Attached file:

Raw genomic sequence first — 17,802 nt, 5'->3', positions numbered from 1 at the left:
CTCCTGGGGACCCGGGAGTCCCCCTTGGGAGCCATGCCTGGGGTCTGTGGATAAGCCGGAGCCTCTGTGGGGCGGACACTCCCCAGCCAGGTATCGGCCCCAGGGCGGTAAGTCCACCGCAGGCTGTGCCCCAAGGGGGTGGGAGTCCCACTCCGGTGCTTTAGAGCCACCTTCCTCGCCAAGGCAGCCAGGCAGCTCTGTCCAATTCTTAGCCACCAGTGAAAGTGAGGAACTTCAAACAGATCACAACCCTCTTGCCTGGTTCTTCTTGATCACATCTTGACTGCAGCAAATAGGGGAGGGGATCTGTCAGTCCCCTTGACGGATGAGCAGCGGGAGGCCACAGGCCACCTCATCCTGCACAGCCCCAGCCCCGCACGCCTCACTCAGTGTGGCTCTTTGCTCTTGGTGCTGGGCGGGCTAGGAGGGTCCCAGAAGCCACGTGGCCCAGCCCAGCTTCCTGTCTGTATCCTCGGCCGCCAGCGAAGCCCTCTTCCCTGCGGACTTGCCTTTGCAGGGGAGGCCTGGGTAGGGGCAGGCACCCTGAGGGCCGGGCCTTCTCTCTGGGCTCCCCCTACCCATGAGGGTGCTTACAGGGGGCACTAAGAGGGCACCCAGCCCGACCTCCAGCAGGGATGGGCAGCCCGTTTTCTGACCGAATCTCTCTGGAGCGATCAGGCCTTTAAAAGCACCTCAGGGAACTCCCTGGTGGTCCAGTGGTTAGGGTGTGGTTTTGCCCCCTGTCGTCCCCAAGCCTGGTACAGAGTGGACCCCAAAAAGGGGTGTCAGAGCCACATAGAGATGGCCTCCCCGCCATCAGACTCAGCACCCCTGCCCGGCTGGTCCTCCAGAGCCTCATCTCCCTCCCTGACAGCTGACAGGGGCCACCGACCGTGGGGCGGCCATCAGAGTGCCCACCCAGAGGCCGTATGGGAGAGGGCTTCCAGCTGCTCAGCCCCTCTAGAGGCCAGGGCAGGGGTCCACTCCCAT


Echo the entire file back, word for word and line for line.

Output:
Raw genomic sequence first — 17,802 nt, 5'->3', positions numbered from 1 at the left:
CTCCTGGGGACCCGGGAGTCCCCCTTGGGAGCCATGCCTGGGGTCTGTGGATAAGCCGGAGCCTCTGTGGGGCGGACACTCCCCAGCCAGGTATCGGCCCCAGGGCGGTAAGTCCACCGCAGGCTGTGCCCCAAGGGGGTGGGAGTCCCACTCCGGTGCTTTAGAGCCACCTTCCTCGCCAAGGCAGCCAGGCAGCTCTGTCCAATTCTTAGCCACCAGTGAAAGTGAGGAACTTCAAACAGATCACAACCCTCTTGCCTGGTTCTTCTTGATCACATCTTGACTGCAGCAAATAGGGGAGGGGATCTGTCAGTCCCCTTGACGGATGAGCAGCGGGAGGCCACAGGCCACCTCATCCTGCACAGCCCCAGCCCCGCACGCCTCACTCAGTGTGGCTCTTTGCTCTTGGTGCTGGGCGGGCTAGGAGGGTCCCAGAAGCCACGTGGCCCAGCCCAGCTTCCTGTCTGTATCCTCGGCCGCCAGCGAAGCCCTCTTCCCTGCGGACTTGCCTTTGCAGGGGAGGCCTGGGTAGGGGCAGGCACCCTGAGGGCCGGGCCTTCTCTCTGGGCTCCCCCTACCCATGAGGGTGCTTACAGGGGGCACTAAGAGGGCACCCAGCCCGACCTCCAGCAGGGATGGGCAGCCCGTTTTCTGACCGAATCTCTCTGGAGCGATCAGGCCTTTAAAAGCACCTCAGGGAACTCCCTGGTGGTCCAGTGGTTAGGGTGTGGTTTTGCCCCCTGTCGTCCCCAAGCCTGGTACAGAGTGGACCCCAAAAAGGGGTGTCAGAGCCACATAGAGATGGCCTCCCCGCCATCAGACTCAGCACCCCTGCCCGGCTGGTCCTCCAGAGCCTCATCTCCCTCCCTGACAGCTGACAGGGGCCACCGACCGTGGGGCGGCCATCAGAGTGCCCACCCAGAGGCCGTATGGGAGAGGGCTTCCAGCTGCTCAGCCCCTCTAGAGGCCAGGGCAGGGGTCCACTCCCAT